“So how goes the writing, Ken?” I arbitrarily determine you are asking. Well, let me tell you, convenient fictional interlocutor.
I did not make any New Year’s resolutions. I’m rather content, in general, with life. I always strive to improve, of course, for myself and for MBW and the HA. But I don’t plan to drop ten pounds or start exercising. I already maintain a healthy weight and workout regularly. I don’t intend to quit smoking; I never started. I’ve got a steady job and roof over my head. There is always room to grow, to do more, to increase in prosperity. I’ll continue striving. But I don’t feel the need to make any concrete resolutions.
I do, however, have plans for the year.
This seems as good a time as any for the official Ken Lizzi web log announcement: Thick As Thieves is out, published, and ready for purchase in print or digital format.
Imagine, if you will, a drum roll. Or a trumpet fanfare if that’s your preference. Got it? Great. Here comes the big reveal. It’s the cover for Thick As Thieves.
What a weekend. I’m writing from a hotel lobby in Los Angeles. I mentioned before that a creative organization was flying me down to LA to participate in a writer’s workshop. Well, that’s done. Now I can recap the weekend while waiting for my ride to the airport.
The flight down was fine. Enjoyable even. Shuttle van hell proved less joyful. Let’s just say the trip from airport to hotel required two hours. And let’s never speak of it again.
LA is warm. Did you know that? The blocks are too long and they radiate and magnify the heat. But the tacos are good. Thank you, Daniel, for the tour. Beverly Hills, Rodeo Drive. Done and done. I’d come back for the tacos at Grand Central Market. The rest is fine, if you go in for that sort of thing.
Karl Strauss Brewing tells me LA’s beer scene is coming along nicely. I could ask for a greater concentration, but as a visitor I’ll humbly accept what I can get.
The workshop was a treat. The list of mentors, faculty, and speakers was — with the exception of yours truly — distinguished. In fact the roster of student/attendees was impressive. I’m not going to name drop, so you’ll just have to take my word.
My part of the proceedings went off without a hitch. I don’t believe I embarrassed myself. The conversations over the course of the weekend scintillated and entertained. Well worth the trip. Hard to believe I got paid for this. I mean, I’m going to cash the check, don’t get me wrong. But the weekend proved more pleasure than work.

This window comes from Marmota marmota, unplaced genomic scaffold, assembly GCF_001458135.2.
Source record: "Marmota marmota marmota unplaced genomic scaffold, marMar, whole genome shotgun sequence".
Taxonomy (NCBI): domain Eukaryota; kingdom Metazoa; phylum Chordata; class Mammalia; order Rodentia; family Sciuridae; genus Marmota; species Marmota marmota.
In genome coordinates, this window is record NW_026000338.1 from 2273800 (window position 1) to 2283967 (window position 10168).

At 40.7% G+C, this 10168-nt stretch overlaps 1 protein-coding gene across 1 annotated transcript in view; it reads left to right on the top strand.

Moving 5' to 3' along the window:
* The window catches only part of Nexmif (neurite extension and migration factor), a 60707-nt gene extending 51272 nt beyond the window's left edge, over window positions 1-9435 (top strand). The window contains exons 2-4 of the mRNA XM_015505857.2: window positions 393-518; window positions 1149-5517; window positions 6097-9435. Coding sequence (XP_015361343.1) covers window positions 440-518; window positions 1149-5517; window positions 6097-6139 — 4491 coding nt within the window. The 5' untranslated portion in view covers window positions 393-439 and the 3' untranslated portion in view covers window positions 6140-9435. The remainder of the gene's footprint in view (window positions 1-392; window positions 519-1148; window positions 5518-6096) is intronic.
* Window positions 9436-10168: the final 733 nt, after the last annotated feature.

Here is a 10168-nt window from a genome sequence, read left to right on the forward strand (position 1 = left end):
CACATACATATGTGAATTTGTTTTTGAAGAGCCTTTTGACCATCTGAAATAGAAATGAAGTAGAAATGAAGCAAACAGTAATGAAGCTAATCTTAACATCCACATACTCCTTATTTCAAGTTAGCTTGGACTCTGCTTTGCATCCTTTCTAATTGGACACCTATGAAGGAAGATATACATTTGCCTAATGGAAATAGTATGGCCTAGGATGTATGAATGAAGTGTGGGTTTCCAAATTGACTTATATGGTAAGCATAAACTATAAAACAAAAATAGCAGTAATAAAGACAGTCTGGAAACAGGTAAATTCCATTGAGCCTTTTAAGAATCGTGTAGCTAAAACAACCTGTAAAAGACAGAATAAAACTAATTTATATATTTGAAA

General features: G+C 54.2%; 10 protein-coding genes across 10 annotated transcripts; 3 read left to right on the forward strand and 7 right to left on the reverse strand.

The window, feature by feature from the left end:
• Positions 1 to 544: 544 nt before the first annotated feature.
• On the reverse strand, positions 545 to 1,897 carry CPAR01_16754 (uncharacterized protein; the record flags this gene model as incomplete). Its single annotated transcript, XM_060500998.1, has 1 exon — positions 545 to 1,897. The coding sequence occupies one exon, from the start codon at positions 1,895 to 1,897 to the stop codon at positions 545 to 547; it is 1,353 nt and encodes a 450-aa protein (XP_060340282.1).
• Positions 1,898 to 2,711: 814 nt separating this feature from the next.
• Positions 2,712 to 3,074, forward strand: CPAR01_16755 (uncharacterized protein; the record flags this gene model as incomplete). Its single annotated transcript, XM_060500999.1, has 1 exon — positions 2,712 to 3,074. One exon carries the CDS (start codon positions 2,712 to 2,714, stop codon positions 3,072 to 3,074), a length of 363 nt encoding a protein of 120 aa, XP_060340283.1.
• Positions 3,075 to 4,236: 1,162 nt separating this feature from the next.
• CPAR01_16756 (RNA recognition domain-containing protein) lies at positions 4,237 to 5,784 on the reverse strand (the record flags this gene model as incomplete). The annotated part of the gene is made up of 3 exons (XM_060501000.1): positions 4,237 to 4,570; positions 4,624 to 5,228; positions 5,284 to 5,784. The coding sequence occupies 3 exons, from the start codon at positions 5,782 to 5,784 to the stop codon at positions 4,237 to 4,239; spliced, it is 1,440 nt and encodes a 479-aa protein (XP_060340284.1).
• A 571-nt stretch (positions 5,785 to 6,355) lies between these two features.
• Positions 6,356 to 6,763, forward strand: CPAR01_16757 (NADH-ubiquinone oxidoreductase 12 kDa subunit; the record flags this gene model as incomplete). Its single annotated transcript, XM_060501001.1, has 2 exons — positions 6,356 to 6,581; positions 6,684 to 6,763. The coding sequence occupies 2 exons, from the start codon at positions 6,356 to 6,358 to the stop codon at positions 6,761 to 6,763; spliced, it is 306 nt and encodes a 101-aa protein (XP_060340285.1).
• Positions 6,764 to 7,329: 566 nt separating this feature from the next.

I feel energized. I’m looking forward to opening the laptop again once I’m on the plane and letting the words flow. The goal: complete chapter two before Portland.
True, misfortunes may come not as single spies but in battalions. (Or something like that. I’m too lazy to look up the actual line from “Hamlet.”) On the other hand, good news can clump as well. I provided an update a couple of weeks ago on doings along the writing front. Now there is more.
Ode to An Eclipse
Hello darkness, my old friend
Have you brought verities to an end?
At mid-morn you blot out the sun.
What other truths have you undone?
“So, what is new with you, Ken?”
I’m glad you asked, fictitious interlocutor. A couple of items have firmed up since last time I wrote, so I’m more comfortable mentioning them. I’m never truly comfortable mentioning anything that smacks of self-promotion, but this is the gig. No point whining unduly.
The first item I’d like to mention is that I’ve been invited as one of the panelists for the 2017 Calliope Authors Workshop. The organizers are flying me down to Los Angeles next month and putting me up in a hotel. I’ll sit in on a panel with two other writers and a moderator and do my best to help advise the aspiring authors who’ve signed up for the workshop. You, in the back, stop snickering. Anyway, that will be the weekend of September 9, if any of you of reading this are in LA and want to say hello.
I suppose I should write about Father’s Day. But I’m busy enjoying it. Why write about it? Instead, I want to jot down a few thoughts about editing, since I’m currently wallowing in editing purgatory. Feel my pain.
Imagine you’ve finished creating a jigsaw puzzle. You’re happy with the picture. It’s attractive and you like the complexity of the manner in which the pieces slot together. Now imagine you get some notes with a few requests for changes.
Okay, stepping out of the metaphor for a moment, this is what happens after the publisher hands your manuscript over to an editor. You get suggestions. Requests that this happen sooner in the story, that that bit gets cut, that this description is excessive. Etc.
So, returning to the metaphor, you attempt to comply. You remove a piece or two, add one, move a few around. But once you’ve done that most of the rest of the pieces no longer slot neatly together and your picture collapses amid a cascade of disconnects. You need to adjust everything in order to once again present an attractive picture. And you can only hope that it resembles the picture you had in mind when you first began creating it.
It can become rather frustrating. But once you see that puzzle in a shiny new box on the toy store shelf, that frustration reduces to a dim memory. All the frantic juggling you’ve done was worth it the effort. And you can enjoy the moment. Until the next time.
I’m hoping to get that point again soon, after I’ve clambered out of this purgatorial pit. For now, I’m going to let Father’s Day distract me. Tomorrow, back to ascending the Sisyphean slope.
I played coy a bit ago, teasing some news. That’s because I don’t like to offer news only to later have to issue a retraction. Now it can be revealed. (Passive voice, ugh. But in context it does read better than “Now I can reveal it.”) Both parties signed the contract rendering this news legit. So, without further blather: